Kate Humble has told how thinking about the death of her dad often leaves her “doubled over” in pain.
But she says being able to cry openly in the “solitude” of the countryside has helped sooth her after Nick passed away earlier this year, aged 82.
The former Springwatch presenter said: “Being on my own and being in the countryside, it doesn’t matter that I’m wailing – and it has really helped.
“In that time, I’m not lonely. I have this luxury of solitude and time just to remember. The lovely thing about walking is I can spend that time with my dad.”
She told Saga how she has often “doubled over” in pain, “sometimes in company but often on my own and often when I’m walking”.
Kate, 50, was born in London, but moved to Berkshire when she was nine months old with her dad, who worked for IBM, and mum Diana.
Speaking five years ago, she said: “Dad was incredibly hard-working, stubborn, very principled and hot-tempered – all of which I am, too.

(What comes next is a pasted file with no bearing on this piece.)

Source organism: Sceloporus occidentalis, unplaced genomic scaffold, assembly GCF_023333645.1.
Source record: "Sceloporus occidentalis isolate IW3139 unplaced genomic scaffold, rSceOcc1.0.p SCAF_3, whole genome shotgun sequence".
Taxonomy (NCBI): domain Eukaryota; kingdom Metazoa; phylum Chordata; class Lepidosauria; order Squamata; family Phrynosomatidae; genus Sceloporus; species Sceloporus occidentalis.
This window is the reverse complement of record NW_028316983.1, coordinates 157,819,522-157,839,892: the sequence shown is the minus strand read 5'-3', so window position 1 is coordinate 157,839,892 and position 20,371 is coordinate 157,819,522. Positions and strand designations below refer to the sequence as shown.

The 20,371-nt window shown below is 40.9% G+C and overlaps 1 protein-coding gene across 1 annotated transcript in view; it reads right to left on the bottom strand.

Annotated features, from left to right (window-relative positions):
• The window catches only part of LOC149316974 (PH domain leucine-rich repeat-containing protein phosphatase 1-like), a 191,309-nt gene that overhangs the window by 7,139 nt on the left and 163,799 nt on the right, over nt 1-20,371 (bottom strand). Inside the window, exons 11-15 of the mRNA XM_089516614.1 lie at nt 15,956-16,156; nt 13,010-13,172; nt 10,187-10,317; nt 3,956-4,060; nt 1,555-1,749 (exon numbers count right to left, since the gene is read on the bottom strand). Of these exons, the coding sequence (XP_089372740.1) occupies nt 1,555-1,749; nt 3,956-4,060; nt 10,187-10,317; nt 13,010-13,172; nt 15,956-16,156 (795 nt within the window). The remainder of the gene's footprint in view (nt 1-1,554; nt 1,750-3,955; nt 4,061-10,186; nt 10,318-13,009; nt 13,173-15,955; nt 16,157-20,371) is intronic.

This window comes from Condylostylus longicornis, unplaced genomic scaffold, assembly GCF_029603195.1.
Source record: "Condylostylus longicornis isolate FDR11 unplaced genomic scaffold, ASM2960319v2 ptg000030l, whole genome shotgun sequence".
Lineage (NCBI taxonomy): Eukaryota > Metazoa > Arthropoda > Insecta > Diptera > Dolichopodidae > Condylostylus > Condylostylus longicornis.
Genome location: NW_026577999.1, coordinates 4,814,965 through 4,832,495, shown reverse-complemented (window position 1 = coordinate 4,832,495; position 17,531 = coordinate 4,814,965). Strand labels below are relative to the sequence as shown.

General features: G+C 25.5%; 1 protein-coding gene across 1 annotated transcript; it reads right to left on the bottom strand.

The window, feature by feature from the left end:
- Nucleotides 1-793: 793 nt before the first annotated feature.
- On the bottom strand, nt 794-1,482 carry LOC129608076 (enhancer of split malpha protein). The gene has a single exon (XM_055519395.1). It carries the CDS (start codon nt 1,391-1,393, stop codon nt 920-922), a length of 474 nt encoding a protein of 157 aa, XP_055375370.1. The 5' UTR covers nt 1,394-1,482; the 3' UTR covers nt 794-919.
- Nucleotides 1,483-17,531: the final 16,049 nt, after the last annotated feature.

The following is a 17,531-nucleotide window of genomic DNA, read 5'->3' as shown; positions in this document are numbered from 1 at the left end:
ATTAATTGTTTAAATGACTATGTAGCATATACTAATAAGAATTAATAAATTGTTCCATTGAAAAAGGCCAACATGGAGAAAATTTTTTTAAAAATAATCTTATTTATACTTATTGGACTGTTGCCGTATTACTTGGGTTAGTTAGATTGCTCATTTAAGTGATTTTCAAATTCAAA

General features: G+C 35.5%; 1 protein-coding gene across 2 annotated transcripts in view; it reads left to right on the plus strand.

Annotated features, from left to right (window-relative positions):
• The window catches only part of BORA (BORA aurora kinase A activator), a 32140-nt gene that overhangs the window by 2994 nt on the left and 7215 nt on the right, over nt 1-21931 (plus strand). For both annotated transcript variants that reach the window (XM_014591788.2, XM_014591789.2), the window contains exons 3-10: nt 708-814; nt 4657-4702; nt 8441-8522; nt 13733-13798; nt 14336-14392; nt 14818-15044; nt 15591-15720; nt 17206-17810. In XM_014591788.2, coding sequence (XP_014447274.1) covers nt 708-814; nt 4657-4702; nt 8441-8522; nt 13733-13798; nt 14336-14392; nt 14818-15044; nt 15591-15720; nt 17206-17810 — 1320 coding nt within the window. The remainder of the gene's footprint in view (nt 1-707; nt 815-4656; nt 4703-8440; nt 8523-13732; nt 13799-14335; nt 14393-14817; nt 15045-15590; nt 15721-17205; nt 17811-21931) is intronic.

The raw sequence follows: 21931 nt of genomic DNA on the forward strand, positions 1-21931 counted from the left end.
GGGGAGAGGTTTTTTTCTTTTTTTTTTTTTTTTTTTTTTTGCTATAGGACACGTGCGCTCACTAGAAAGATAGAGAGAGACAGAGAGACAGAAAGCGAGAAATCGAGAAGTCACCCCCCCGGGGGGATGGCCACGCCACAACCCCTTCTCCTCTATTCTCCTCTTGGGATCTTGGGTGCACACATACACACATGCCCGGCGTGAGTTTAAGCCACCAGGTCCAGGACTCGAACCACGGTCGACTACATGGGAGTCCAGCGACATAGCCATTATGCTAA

“We’d argue because of our similar temperament, but I did, and still do, worship my dad. He was the best storyteller – no one could read Winnie-the-Pooh like him, with all the different characters’ voices.
“Mum was much calmer and the peacekeeper of the family – she was the family anchor.”
The host, who has younger brother Charlie, started her career as an actress and TV researcher, before making her name on BBC’s Springwatch. She lives in the Wye Valley with her husband Ludo, who she married in 1992.
She has spoken about how she realised when she was as young as 14 she had no interest in being a mum. And she hates feeling she has to justify the “incredibly personal” decision.
Kate said: “I know motherhood was not for me and, literally, it bypassed me. Not being a mum has never been an issue…”
She added: “The worst thing about being famous is when you have to justify in an interview a decision or point of view you feel is incredibly personal and nobody else’s business.”
Kate previously said she was “missing the maternal gene”, adding: “Luckily, I married someone who agreed.” She said she has been “amazed” at the public’s positive response to her admission.